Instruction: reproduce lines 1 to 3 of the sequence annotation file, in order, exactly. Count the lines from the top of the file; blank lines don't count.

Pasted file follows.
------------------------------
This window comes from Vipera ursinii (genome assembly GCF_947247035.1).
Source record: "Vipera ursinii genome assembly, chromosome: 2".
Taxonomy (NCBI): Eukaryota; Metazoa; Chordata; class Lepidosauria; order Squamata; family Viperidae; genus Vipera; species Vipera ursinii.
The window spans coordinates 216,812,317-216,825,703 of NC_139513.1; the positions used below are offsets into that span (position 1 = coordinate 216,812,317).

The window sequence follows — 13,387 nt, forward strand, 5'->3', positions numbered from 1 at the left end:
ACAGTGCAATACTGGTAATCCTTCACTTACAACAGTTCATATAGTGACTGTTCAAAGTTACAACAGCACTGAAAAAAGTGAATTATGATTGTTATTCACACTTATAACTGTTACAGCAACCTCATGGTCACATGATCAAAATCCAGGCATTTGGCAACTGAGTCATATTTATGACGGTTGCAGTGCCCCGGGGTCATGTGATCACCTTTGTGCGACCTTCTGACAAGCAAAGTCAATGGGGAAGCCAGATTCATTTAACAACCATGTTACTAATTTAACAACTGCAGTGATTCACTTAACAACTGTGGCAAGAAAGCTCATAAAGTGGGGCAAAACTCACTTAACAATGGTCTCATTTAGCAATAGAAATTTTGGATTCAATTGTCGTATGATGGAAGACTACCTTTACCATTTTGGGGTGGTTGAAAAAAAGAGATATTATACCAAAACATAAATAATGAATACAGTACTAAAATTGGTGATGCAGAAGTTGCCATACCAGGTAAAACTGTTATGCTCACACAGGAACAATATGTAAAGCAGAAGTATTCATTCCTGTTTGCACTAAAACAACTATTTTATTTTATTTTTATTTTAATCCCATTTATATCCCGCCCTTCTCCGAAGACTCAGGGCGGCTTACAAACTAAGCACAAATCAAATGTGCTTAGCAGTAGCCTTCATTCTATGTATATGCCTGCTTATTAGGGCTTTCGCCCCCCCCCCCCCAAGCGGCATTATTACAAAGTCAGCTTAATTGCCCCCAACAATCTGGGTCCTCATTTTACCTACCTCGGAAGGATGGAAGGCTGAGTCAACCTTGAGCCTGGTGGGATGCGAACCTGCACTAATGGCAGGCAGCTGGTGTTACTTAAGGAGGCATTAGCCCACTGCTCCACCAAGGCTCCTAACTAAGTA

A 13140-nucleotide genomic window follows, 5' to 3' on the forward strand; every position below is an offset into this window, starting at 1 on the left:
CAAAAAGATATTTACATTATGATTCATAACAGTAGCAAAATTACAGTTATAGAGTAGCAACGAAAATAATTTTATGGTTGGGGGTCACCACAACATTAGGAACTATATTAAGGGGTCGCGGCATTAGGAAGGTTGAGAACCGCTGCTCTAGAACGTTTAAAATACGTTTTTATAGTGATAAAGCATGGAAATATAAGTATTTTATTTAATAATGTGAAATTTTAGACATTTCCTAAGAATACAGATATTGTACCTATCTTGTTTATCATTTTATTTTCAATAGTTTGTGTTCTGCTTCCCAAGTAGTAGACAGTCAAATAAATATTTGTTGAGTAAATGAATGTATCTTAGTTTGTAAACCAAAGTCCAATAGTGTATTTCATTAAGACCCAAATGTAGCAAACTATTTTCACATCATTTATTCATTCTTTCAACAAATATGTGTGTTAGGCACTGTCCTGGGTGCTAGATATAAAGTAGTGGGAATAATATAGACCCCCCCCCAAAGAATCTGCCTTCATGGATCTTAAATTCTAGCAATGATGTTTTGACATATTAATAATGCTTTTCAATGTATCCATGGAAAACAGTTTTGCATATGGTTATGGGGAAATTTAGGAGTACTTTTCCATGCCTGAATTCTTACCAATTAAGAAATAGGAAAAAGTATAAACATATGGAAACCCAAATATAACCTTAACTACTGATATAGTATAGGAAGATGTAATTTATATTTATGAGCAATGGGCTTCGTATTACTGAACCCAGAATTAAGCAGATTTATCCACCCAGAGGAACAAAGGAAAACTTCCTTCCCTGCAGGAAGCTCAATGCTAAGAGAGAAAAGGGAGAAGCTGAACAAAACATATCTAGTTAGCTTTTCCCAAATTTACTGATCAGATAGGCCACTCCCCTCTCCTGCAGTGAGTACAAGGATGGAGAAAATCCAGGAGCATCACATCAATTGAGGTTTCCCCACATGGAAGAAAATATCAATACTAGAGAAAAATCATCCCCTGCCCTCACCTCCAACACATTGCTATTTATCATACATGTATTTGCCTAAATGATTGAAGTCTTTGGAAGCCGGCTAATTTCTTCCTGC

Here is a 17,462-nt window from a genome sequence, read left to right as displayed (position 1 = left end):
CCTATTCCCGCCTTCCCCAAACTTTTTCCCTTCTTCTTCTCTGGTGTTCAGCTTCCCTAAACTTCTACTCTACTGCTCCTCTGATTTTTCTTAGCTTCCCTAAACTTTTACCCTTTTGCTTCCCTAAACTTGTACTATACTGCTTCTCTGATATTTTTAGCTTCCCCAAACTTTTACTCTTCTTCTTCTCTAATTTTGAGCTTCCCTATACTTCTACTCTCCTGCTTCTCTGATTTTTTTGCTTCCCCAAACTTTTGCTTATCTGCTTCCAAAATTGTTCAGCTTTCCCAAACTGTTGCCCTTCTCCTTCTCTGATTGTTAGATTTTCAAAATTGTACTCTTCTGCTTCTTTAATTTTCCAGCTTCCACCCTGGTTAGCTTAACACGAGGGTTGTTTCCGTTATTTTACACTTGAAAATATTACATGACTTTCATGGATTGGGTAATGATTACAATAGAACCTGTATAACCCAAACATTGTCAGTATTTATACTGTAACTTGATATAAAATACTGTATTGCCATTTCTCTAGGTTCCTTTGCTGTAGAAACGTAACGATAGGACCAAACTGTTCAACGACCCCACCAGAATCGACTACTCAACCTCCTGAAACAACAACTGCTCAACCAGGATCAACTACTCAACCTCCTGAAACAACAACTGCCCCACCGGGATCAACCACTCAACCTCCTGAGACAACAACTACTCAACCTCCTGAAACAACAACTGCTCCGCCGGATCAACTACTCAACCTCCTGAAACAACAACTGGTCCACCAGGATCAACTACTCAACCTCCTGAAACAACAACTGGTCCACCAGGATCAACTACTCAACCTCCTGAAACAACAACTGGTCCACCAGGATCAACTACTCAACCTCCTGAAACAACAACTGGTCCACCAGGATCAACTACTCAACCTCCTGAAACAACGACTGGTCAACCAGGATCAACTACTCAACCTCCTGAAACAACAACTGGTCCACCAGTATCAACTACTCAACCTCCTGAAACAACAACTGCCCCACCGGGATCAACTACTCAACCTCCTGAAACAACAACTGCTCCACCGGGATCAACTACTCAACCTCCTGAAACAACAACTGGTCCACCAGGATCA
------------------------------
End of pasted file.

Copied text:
This window comes from Vipera ursinii (genome assembly GCF_947247035.1).
Source record: "Vipera ursinii genome assembly, chromosome: 2".
Taxonomy (NCBI): Eukaryota; Metazoa; Chordata; class Lepidosauria; order Squamata; family Viperidae; genus Vipera; species Vipera ursinii.